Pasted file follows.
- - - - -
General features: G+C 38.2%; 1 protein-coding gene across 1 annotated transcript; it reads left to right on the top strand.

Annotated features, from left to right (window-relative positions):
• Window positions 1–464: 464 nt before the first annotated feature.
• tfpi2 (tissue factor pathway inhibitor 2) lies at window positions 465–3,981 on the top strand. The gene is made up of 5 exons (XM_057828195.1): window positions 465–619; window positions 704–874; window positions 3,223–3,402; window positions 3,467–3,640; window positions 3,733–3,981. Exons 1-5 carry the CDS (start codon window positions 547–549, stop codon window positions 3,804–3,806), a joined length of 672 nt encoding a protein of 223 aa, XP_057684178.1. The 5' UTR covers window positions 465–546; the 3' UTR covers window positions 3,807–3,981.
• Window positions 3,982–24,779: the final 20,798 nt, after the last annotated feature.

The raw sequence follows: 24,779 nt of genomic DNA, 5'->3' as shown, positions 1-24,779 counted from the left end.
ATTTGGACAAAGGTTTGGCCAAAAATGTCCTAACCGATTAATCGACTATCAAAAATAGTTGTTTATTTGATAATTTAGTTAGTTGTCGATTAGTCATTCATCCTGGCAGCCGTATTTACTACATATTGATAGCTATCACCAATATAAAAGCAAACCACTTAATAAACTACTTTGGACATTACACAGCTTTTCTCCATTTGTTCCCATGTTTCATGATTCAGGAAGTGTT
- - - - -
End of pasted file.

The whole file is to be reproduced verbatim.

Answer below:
General features: G+C 38.2%; 1 protein-coding gene across 1 annotated transcript; it reads left to right on the top strand.

Annotated features, from left to right (window-relative positions):
• Window positions 1–464: 464 nt before the first annotated feature.
• tfpi2 (tissue factor pathway inhibitor 2) lies at window positions 465–3,981 on the top strand. The gene is made up of 5 exons (XM_057828195.1): window positions 465–619; window positions 704–874; window positions 3,223–3,402; window positions 3,467–3,640; window positions 3,733–3,981. Exons 1-5 carry the CDS (start codon window positions 547–549, stop codon window positions 3,804–3,806), a joined length of 672 nt encoding a protein of 223 aa, XP_057684178.1. The 5' UTR covers window positions 465–546; the 3' UTR covers window positions 3,807–3,981.
• Window positions 3,982–24,779: the final 20,798 nt, after the last annotated feature.

The raw sequence follows: 24,779 nt of genomic DNA, 5'->3' as shown, positions 1-24,779 counted from the left end.
ATTTGGACAAAGGTTTGGCCAAAAATGTCCTAACCGATTAATCGACTATCAAAAATAGTTGTTTATTTGATAATTTAGTTAGTTGTCGATTAGTCATTCATCCTGGCAGCCGTATTTACTACATATTGATAGCTATCACCAATATAAAAGCAAACCACTTAATAAACTACTTTGGACATTACACAGCTTTTCTCCATTTGTTCCCATGTTTCATGATTCAGGAAGTGTT